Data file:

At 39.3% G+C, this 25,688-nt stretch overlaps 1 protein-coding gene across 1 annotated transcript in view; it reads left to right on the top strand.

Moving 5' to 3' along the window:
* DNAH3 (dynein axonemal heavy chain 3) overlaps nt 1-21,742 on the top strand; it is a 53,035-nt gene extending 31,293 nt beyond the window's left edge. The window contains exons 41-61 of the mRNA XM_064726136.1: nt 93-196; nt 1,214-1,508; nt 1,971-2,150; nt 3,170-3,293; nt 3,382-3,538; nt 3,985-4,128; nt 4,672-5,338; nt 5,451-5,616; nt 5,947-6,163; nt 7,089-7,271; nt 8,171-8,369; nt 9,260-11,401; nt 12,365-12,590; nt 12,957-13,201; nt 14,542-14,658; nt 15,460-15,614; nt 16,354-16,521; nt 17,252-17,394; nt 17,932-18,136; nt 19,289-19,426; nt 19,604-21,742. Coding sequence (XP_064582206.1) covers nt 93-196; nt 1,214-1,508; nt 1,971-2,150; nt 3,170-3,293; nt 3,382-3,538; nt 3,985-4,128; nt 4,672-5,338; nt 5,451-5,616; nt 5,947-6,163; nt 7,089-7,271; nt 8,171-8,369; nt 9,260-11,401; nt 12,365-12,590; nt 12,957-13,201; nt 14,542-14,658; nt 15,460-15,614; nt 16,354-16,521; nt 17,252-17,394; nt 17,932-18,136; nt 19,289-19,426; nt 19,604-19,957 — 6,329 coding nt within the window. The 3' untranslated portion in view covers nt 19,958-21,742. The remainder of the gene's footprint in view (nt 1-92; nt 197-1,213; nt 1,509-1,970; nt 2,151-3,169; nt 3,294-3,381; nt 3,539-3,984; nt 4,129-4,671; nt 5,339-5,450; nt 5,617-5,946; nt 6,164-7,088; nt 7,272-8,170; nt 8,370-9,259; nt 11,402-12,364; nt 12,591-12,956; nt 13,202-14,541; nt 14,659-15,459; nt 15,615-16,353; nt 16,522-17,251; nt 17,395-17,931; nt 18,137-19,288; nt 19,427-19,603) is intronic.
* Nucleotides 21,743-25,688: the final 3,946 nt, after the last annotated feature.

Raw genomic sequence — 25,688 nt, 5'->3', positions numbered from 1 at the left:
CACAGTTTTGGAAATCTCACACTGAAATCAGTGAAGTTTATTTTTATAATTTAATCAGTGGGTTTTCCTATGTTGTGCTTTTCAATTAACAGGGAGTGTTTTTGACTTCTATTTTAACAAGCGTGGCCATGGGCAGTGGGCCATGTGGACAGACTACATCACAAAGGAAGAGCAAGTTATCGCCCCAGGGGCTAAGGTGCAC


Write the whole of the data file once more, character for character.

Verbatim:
At 39.3% G+C, this 25,688-nt stretch overlaps 1 protein-coding gene across 1 annotated transcript in view; it reads left to right on the top strand.

Moving 5' to 3' along the window:
* DNAH3 (dynein axonemal heavy chain 3) overlaps nt 1-21,742 on the top strand; it is a 53,035-nt gene extending 31,293 nt beyond the window's left edge. The window contains exons 41-61 of the mRNA XM_064726136.1: nt 93-196; nt 1,214-1,508; nt 1,971-2,150; nt 3,170-3,293; nt 3,382-3,538; nt 3,985-4,128; nt 4,672-5,338; nt 5,451-5,616; nt 5,947-6,163; nt 7,089-7,271; nt 8,171-8,369; nt 9,260-11,401; nt 12,365-12,590; nt 12,957-13,201; nt 14,542-14,658; nt 15,460-15,614; nt 16,354-16,521; nt 17,252-17,394; nt 17,932-18,136; nt 19,289-19,426; nt 19,604-21,742. Coding sequence (XP_064582206.1) covers nt 93-196; nt 1,214-1,508; nt 1,971-2,150; nt 3,170-3,293; nt 3,382-3,538; nt 3,985-4,128; nt 4,672-5,338; nt 5,451-5,616; nt 5,947-6,163; nt 7,089-7,271; nt 8,171-8,369; nt 9,260-11,401; nt 12,365-12,590; nt 12,957-13,201; nt 14,542-14,658; nt 15,460-15,614; nt 16,354-16,521; nt 17,252-17,394; nt 17,932-18,136; nt 19,289-19,426; nt 19,604-19,957 — 6,329 coding nt within the window. The 3' untranslated portion in view covers nt 19,958-21,742. The remainder of the gene's footprint in view (nt 1-92; nt 197-1,213; nt 1,509-1,970; nt 2,151-3,169; nt 3,294-3,381; nt 3,539-3,984; nt 4,129-4,671; nt 5,339-5,450; nt 5,617-5,946; nt 6,164-7,088; nt 7,272-8,170; nt 8,370-9,259; nt 11,402-12,364; nt 12,591-12,956; nt 13,202-14,541; nt 14,659-15,459; nt 15,615-16,353; nt 16,522-17,251; nt 17,395-17,931; nt 18,137-19,288; nt 19,427-19,603) is intronic.
* Nucleotides 21,743-25,688: the final 3,946 nt, after the last annotated feature.

Raw genomic sequence — 25,688 nt, 5'->3', positions numbered from 1 at the left:
CACAGTTTTGGAAATCTCACACTGAAATCAGTGAAGTTTATTTTTATAATTTAATCAGTGGGTTTTCCTATGTTGTGCTTTTCAATTAACAGGGAGTGTTTTTGACTTCTATTTTAACAAGCGTGGCCATGGGCAGTGGGCCATGTGGACAGACTACATCACAAAGGAAGAGCAAGTTATCGCCCCAGGGGCTAAGGTGCAC